On Wednesday, April 12th, 2017, 5 students from SF Hillel replied to President Wong's response to their earlier letter of concern regarding the campus climate at SF State. Their letter, and President first response are included.
Dear President Wong,
Thank you for your response of April 5. However, you responded to only some of our concerns, and we are collectively shocked by the implication at the end of your reply - that institutionalized anti-Semitism is not an issue for the President of a public university, especially one that that celebrates its diversity. If you recall, two years ago, Hillel supported the University when an outside entity alleged that SF State was one of America’s most anti-semitic campuses. We did not agree with the motivations or strategies of that list, but today we can no longer defend the University in good faith from charges of anti-Semitism.
I didn’t know what to expect when I decided to travel to New York for my final spring break as an undergraduate student. Our Alternative Break experience not only gave me a better understanding of the fantastic volunteer work that happens in New York City, but also how I can help change the world.
Before this Alternative Break trip, I was honestly pretty nervous. I didn’t know many of the SF Hillel people in our group, I was traveling alone, and I didn’t know what to expect. I ended the trip not only with experience working in the community, but with great new friends. I gained a new sense of self on this trip and learned to love people even more.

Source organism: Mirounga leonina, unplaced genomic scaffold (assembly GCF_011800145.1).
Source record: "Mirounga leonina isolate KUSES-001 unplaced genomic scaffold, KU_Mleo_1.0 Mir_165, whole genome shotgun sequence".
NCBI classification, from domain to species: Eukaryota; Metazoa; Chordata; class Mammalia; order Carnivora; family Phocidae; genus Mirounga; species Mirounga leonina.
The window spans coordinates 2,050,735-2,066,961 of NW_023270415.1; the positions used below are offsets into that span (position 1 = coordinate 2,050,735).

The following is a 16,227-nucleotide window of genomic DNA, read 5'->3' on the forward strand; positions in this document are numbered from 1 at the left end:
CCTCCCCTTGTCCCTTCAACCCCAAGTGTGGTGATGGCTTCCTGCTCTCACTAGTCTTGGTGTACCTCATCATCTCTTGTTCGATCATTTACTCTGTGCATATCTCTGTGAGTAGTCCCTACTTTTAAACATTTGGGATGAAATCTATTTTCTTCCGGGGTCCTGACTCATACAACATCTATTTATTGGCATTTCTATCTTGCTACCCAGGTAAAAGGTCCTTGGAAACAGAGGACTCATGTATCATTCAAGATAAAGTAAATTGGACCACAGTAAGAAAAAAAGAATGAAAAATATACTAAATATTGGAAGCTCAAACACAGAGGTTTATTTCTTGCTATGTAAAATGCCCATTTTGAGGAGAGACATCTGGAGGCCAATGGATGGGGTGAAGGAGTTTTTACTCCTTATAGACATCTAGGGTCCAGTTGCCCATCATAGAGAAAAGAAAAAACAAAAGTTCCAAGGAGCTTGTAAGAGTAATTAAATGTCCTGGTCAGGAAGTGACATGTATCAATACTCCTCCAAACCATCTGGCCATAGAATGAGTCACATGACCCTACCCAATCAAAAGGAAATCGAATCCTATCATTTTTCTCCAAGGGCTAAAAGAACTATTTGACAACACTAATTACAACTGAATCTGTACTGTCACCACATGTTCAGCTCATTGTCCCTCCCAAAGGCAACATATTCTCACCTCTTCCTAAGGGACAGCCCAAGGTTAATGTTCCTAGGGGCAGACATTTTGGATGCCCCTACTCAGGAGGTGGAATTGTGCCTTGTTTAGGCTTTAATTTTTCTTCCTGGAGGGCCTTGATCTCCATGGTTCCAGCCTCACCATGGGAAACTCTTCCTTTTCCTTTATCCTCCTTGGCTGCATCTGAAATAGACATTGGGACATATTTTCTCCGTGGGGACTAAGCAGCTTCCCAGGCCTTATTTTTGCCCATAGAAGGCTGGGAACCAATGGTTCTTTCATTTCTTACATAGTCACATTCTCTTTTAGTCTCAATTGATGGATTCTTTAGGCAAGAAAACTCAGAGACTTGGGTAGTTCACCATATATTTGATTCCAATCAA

When signing up to go on Alternative Break with SF Hillel, I wasn’t quite sure what I was signing my self up for. All I knew it was a social justice trip. I had been inspired to join after speaking with Emily, our Hillel staff member, about how angry I was with the lack of equity in today’s society. Emily and I shared this conversation just days after the presidential election occurred, so emotions were running high. Emily recognized my anger, and challenged me to think about what I was or could be doing in my community to help change the status quo, because sitting with anger wouldn't help anyone or anything. When my mind drew a blank, Emily suggested that I participate in Alternative Break.
When I signed up for the Racial Justice Seminar, I was so excited for the trip, but I was also nervous because I had never tutored school children or volunteered at a food pantry before. My nervousness gave way to fulfillment as my favorite projects on the trip were tutoring students with Reading Partners and doing food kitchen prep work at Masbia Kosher Soup Kitchen.
Growing up, everyone always knew that I was the kid who loved to read. I started at a very early age, finishing the first Harry Potter book at only five years old. I even took it upon myself to teach my brother how to read when he was very young. For me, the ability to read and appreciate words felt like the most important gift that I could give someone, and on our third day in New York, I got to meet an organization which felt that same way.